May 27, 2018
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No identification released for person hit and killed by Downeaster in Biddeford

Jeff Lagasse | Journal Tribune
Jeff Lagasse | Journal Tribune
Police and rescue personnel respond to a fatal accident on the Amtrak tracks off Main Street in Biddeford on Monday.
By Seth Koenig, BDN Staff

BIDDEFORD, Maine — Authorities have yet to release the name of the individual hit and killed by a southbound Amtrak Downeaster train Monday afternoon in Biddeford.

“We do not have an identity of the trespasser” to report, Amtrak spokesman Cliff Cole told the Bangor Daily News in a voice message on Tuesday, adding that authorities do not have a timetable for releasing the individual’s name.

In a follow-up email, Cole declined to say whether investigators are still working to determine the identity of the person fatally injured in the accident, or whether they are withholding the name while they seek to notify the individual’s family members, a common delay in the reporting practices of law enforcement agencies.

Cole wrote that “our investigation is continuing and we do not have any additional information other than the basic facts released” Monday.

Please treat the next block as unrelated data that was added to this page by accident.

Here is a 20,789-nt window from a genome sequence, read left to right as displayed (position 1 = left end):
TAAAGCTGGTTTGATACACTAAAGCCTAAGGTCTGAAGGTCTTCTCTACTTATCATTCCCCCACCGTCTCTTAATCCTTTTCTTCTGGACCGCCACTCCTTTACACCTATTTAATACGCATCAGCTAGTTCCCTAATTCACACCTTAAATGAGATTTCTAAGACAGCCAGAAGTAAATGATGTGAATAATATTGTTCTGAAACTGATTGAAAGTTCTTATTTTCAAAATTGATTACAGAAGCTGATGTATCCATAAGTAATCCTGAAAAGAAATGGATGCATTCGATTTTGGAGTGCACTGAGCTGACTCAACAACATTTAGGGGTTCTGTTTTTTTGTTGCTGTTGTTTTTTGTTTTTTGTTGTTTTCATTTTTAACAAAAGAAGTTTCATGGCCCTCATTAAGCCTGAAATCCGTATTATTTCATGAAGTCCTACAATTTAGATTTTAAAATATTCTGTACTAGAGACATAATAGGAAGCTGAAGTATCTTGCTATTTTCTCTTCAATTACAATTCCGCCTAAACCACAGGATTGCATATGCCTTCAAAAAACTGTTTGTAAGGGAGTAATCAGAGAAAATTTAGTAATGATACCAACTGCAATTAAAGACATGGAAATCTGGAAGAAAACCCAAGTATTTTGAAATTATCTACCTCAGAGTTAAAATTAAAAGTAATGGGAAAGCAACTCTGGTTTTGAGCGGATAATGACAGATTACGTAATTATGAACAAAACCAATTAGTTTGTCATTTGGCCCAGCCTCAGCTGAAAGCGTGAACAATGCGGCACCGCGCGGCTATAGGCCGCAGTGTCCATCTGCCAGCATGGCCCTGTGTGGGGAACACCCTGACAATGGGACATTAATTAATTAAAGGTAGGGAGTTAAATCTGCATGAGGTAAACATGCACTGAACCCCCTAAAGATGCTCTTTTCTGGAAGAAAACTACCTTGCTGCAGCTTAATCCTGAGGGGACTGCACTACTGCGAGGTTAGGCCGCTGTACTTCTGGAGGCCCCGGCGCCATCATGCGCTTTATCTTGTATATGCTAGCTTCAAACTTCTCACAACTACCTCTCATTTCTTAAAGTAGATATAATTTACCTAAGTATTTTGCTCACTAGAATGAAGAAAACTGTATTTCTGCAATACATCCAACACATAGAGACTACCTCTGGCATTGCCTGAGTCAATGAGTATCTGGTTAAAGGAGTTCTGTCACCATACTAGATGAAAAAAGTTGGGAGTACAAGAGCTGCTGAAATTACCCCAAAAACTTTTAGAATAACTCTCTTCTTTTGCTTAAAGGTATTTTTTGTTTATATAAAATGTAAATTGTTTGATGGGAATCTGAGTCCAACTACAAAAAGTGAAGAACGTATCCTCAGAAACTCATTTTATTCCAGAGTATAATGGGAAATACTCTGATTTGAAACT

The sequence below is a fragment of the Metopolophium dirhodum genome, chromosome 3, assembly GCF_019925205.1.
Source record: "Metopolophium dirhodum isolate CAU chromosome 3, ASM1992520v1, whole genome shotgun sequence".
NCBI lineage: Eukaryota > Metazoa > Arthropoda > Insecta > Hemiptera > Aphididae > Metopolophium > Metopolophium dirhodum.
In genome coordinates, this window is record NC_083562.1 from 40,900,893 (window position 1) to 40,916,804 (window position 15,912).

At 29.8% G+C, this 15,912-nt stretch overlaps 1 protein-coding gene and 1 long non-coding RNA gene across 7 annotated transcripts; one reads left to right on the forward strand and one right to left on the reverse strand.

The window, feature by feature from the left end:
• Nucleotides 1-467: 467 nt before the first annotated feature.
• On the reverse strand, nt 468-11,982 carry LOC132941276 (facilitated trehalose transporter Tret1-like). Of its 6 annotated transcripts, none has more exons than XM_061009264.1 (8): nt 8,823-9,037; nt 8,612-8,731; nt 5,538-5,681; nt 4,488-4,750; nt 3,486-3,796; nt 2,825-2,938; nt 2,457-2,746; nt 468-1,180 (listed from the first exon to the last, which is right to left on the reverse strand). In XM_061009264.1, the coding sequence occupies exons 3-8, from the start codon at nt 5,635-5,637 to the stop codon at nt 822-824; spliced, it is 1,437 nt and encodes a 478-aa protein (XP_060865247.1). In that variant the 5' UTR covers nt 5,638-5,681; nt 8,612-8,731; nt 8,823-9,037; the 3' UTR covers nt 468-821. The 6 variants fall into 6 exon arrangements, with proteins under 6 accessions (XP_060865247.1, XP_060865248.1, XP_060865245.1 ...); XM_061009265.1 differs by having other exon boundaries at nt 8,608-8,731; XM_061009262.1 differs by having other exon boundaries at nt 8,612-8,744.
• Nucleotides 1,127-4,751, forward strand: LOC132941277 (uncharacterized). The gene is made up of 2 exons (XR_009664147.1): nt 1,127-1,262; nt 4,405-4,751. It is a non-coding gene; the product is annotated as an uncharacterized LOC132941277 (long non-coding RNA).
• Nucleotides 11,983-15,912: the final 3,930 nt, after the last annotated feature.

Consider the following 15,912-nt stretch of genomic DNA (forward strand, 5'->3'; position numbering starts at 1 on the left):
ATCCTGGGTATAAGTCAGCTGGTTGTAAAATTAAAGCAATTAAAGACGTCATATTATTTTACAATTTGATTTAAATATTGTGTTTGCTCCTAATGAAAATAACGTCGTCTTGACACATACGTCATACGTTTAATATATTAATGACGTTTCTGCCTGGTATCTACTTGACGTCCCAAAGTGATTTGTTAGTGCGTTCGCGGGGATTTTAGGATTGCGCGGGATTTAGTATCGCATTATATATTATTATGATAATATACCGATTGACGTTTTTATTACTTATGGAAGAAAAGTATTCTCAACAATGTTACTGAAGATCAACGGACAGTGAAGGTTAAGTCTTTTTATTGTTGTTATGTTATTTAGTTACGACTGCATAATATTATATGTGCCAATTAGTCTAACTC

The Biddeford Police Department on Tuesday referred questions about the accident to Amtrak.

The 686 train, which left Portland heading south at 2:35 p.m. Monday, hit a pedestrian trespassing on the tracks about 400 feet west of Main Street in Biddeford at around 3 p.m., Pan Am Railways Executive Vice President Cynthia Scarano told the Bangor Daily News. Pan Am Railways owns the railroad the Downeaster travels on.

Jazmine Stammel, 13, told the Journal Tribune she witnessed the accident while riding her sister’s scooter.

“I heard the whistles and then I saw a beige blur,” Stammel, who lives five houses from the railroad tracks, told the Biddeford-based newspaper. “I was curious and I was circling, and then I saw a leg. I was completely confused.”

The incident caused the southbound train to be delayed by more than two hours as police investigated the scene and a new crew was brought in to operate the Downeaster during the remainder of its run to Boston.

Patricia Quinn, executive director of the Northern New England Passenger Rail Authority, the public transportation agency that oversees the Downeaster, said it is standard policy to replace the crew after a fatal accident because the event is traumatic. Quinn said Monday that 61 passengers were onboard the Downeaster at the time, and nobody on the train was hurt in the incident.

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